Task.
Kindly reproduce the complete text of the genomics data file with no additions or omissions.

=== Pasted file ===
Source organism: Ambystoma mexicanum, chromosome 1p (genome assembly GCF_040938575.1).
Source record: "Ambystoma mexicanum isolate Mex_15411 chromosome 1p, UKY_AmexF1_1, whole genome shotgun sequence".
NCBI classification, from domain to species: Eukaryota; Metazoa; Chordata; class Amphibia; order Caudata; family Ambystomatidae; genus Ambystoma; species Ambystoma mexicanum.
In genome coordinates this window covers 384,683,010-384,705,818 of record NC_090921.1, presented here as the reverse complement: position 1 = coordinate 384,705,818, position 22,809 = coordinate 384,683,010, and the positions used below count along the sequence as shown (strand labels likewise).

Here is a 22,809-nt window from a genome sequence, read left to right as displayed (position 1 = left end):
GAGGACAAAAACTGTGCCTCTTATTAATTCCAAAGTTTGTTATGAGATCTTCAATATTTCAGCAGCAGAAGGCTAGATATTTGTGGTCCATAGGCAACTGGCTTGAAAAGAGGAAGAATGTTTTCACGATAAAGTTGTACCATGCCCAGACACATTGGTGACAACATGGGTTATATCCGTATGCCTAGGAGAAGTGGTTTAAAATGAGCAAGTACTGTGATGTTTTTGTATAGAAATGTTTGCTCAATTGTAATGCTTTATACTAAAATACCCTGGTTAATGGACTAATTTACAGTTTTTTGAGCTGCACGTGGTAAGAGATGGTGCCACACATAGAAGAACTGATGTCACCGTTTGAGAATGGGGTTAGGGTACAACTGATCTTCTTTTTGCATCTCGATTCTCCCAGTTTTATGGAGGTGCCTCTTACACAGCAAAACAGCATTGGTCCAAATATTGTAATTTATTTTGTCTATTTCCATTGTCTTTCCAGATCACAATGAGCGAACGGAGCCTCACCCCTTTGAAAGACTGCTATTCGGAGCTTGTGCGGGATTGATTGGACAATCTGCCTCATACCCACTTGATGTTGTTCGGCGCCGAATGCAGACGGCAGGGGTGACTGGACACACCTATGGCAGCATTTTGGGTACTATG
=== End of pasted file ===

Source organism: Ambystoma mexicanum, chromosome 1p (genome assembly GCF_040938575.1).
Source record: "Ambystoma mexicanum isolate Mex_15411 chromosome 1p, UKY_AmexF1_1, whole genome shotgun sequence".
NCBI classification, from domain to species: Eukaryota; Metazoa; Chordata; class Amphibia; order Caudata; family Ambystomatidae; genus Ambystoma; species Ambystoma mexicanum.
In genome coordinates this window covers 384,683,010-384,705,818 of record NC_090921.1, presented here as the reverse complement: position 1 = coordinate 384,705,818, position 22,809 = coordinate 384,683,010, and the positions used below count along the sequence as shown (strand labels likewise).

Here is a 22,809-nt window from a genome sequence, read left to right as displayed (position 1 = left end):
GAGGACAAAAACTGTGCCTCTTATTAATTCCAAAGTTTGTTATGAGATCTTCAATATTTCAGCAGCAGAAGGCTAGATATTTGTGGTCCATAGGCAACTGGCTTGAAAAGAGGAAGAATGTTTTCACGATAAAGTTGTACCATGCCCAGACACATTGGTGACAACATGGGTTATATCCGTATGCCTAGGAGAAGTGGTTTAAAATGAGCAAGTACTGTGATGTTTTTGTATAGAAATGTTTGCTCAATTGTAATGCTTTATACTAAAATACCCTGGTTAATGGACTAATTTACAGTTTTTTGAGCTGCACGTGGTAAGAGATGGTGCCACACATAGAAGAACTGATGTCACCGTTTGAGAATGGGGTTAGGGTACAACTGATCTTCTTTTTGCATCTCGATTCTCCCAGTTTTATGGAGGTGCCTCTTACACAGCAAAACAGCATTGGTCCAAATATTGTAATTTATTTTGTCTATTTCCATTGTCTTTCCAGATCACAATGAGCGAACGGAGCCTCACCCCTTTGAAAGACTGCTATTCGGAGCTTGTGCGGGATTGATTGGACAATCTGCCTCATACCCACTTGATGTTGTTCGGCGCCGAATGCAGACGGCAGGGGTGACTGGACACACCTATGGCAGCATTTTGGGTACTATG